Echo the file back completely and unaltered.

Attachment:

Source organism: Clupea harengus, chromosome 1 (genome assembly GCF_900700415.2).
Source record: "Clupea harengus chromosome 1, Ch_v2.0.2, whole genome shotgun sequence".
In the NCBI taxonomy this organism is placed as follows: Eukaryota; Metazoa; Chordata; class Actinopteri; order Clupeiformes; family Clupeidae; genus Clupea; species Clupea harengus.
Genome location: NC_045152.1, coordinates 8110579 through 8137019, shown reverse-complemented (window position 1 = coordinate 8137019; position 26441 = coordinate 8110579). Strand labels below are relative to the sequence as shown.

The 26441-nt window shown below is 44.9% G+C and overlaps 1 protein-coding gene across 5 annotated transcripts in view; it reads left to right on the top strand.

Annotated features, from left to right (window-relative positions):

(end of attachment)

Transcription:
Source organism: Clupea harengus, chromosome 1 (genome assembly GCF_900700415.2).
Source record: "Clupea harengus chromosome 1, Ch_v2.0.2, whole genome shotgun sequence".
In the NCBI taxonomy this organism is placed as follows: Eukaryota; Metazoa; Chordata; class Actinopteri; order Clupeiformes; family Clupeidae; genus Clupea; species Clupea harengus.
Genome location: NC_045152.1, coordinates 8110579 through 8137019, shown reverse-complemented (window position 1 = coordinate 8137019; position 26441 = coordinate 8110579). Strand labels below are relative to the sequence as shown.

The 26441-nt window shown below is 44.9% G+C and overlaps 1 protein-coding gene across 5 annotated transcripts in view; it reads left to right on the top strand.

Annotated features, from left to right (window-relative positions):